Glass is the sequel to Ellen Hopkins’ well-known book Crank, which is loosely based on her daughter’s addiction to meth. You can read my review here.
This book picks up where the last one left off – Kristina is back home and living with her mom and Scott, two siblings, and her baby, Hunter. Kristina is a new mom, with no high school diploma, no job, and a little baby weight. She decides to take the dangerous plunge back into the hands of the “monster” so she can keep up with Hunter and lose some weight. This turns out to be a devastating mistake. Kristina/Bree gets kicked out by her mom and moves in with her dealer, Brad, and his 2 daughters. After deciding that she can no longer work for her perv of a manager at the Seven Eleven, Kristina quits and becomes a full-time nanny, and a part-time dealer. She has lost her baby to her mother and she is looking to any guy that comes along to fill the hole left by her family.
Kristina meets and falls in love with Trey, another user and dealer who is a part-time lover and full-time douchebag. But Kristina can’t see past the crystal to realize that he isn’t good for her. She looks to Brad for comfort instead when Trey is off at school. The more lonely Kristina gets, the more she smokes and plays with “the monster.”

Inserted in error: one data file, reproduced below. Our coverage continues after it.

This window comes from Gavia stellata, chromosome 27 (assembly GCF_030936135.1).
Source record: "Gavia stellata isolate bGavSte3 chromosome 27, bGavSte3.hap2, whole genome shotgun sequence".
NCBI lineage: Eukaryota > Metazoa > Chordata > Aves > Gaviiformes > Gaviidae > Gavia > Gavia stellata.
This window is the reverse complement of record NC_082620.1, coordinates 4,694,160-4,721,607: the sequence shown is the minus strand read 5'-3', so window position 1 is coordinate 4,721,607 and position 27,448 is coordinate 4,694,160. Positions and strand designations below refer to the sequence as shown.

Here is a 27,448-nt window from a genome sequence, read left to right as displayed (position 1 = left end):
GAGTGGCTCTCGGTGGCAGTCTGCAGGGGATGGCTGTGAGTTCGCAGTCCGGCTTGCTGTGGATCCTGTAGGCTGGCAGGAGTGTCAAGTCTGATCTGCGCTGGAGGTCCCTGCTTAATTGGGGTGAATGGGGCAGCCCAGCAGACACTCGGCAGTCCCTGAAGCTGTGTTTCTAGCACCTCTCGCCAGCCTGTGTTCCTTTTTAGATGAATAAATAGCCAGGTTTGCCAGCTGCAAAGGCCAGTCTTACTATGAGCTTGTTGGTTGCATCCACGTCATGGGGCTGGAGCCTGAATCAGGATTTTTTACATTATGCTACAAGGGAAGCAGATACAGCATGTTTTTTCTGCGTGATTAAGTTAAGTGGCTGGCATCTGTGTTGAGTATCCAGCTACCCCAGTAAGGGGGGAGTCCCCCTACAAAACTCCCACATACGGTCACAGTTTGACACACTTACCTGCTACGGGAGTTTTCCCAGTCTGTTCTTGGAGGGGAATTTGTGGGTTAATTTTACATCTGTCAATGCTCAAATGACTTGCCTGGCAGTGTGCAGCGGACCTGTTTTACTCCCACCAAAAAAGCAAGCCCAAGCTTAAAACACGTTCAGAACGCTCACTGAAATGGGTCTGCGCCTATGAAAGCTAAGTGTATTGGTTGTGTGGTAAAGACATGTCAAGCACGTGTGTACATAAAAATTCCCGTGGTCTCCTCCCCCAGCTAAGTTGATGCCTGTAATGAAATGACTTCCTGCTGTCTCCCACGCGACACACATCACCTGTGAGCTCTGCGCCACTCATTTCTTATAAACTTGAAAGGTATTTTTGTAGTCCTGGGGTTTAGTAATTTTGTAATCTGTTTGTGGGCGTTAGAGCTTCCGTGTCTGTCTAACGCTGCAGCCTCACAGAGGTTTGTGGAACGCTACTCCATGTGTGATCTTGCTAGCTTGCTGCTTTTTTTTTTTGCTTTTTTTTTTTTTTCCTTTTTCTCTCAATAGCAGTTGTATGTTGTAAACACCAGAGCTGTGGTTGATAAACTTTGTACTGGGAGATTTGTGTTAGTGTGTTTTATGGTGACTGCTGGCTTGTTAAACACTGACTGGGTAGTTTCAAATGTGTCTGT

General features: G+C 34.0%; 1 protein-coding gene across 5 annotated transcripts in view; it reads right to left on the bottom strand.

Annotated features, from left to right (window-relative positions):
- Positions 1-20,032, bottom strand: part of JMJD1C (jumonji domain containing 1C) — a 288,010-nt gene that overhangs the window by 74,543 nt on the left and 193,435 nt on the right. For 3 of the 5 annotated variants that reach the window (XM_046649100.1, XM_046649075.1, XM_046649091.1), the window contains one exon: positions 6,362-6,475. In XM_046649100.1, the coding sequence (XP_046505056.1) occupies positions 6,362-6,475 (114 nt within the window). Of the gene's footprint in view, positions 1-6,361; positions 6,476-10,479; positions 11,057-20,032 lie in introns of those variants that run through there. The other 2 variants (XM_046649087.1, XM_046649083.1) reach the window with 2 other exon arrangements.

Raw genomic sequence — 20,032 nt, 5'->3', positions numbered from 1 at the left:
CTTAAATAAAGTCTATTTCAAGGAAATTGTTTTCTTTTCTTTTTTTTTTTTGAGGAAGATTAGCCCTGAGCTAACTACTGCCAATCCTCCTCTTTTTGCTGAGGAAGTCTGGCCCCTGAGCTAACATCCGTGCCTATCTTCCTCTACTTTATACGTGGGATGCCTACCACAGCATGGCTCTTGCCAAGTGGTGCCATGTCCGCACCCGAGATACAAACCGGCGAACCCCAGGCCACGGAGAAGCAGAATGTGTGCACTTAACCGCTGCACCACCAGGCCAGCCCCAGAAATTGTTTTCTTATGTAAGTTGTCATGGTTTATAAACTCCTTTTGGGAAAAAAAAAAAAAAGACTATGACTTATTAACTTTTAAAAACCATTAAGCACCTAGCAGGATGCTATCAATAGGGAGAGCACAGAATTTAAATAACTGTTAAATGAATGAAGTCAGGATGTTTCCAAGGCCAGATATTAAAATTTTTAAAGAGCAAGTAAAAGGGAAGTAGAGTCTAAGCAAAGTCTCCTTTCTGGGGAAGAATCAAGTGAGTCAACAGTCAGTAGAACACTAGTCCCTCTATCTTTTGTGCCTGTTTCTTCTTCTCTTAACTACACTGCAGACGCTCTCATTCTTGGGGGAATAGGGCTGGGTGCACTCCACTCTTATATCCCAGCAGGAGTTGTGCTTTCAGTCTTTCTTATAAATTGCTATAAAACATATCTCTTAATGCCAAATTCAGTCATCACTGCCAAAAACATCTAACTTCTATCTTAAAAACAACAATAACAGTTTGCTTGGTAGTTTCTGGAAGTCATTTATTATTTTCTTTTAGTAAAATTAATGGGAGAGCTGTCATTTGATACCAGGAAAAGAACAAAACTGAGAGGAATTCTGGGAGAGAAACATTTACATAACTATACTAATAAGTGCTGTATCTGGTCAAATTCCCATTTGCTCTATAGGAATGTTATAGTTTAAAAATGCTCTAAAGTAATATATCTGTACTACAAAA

I thought this book was much darker than the first. Kristina isn’t just experiencing meth for the first time like in Crank. This time, she knows how dangerous it is, but decides to do it anyway. This is detrimental to her health, her life, and her family. Hopkins paints an excellent picture of what happens when you let drugs take over your life and how it affects other people. Since this was loosely based on her own daughter’s struggle with addiction, I can only imagine the turmoil Hopkins must have went through, seeing her daughter’s spiral downward like that and having to raise her grandson.
I most admire Hopkins’ ability to get inside the head of her character and imagine what she must be feeling and how she’s treated by the men in her life but still unable to see it for herself. She knows doing the drug is bad, but she fails to see how swept up in it she really is. At one point she says something like, “I’ll never be like Robyn, with sores all over my face. I’ll never let it get that bad,” but towards the end, she notices the sores on her own face and everyone who loves her can barely recognize her. She has become the person inside that she’s been fighting with all along – Bree.
I think if you struggle or have struggled with addiction, this series might be too much of a trigger for you. If you have never experienced this firsthand, or if you have someone you love struggling with addiction, this book gives great insight into understanding why someone would continue to play with “the monster.”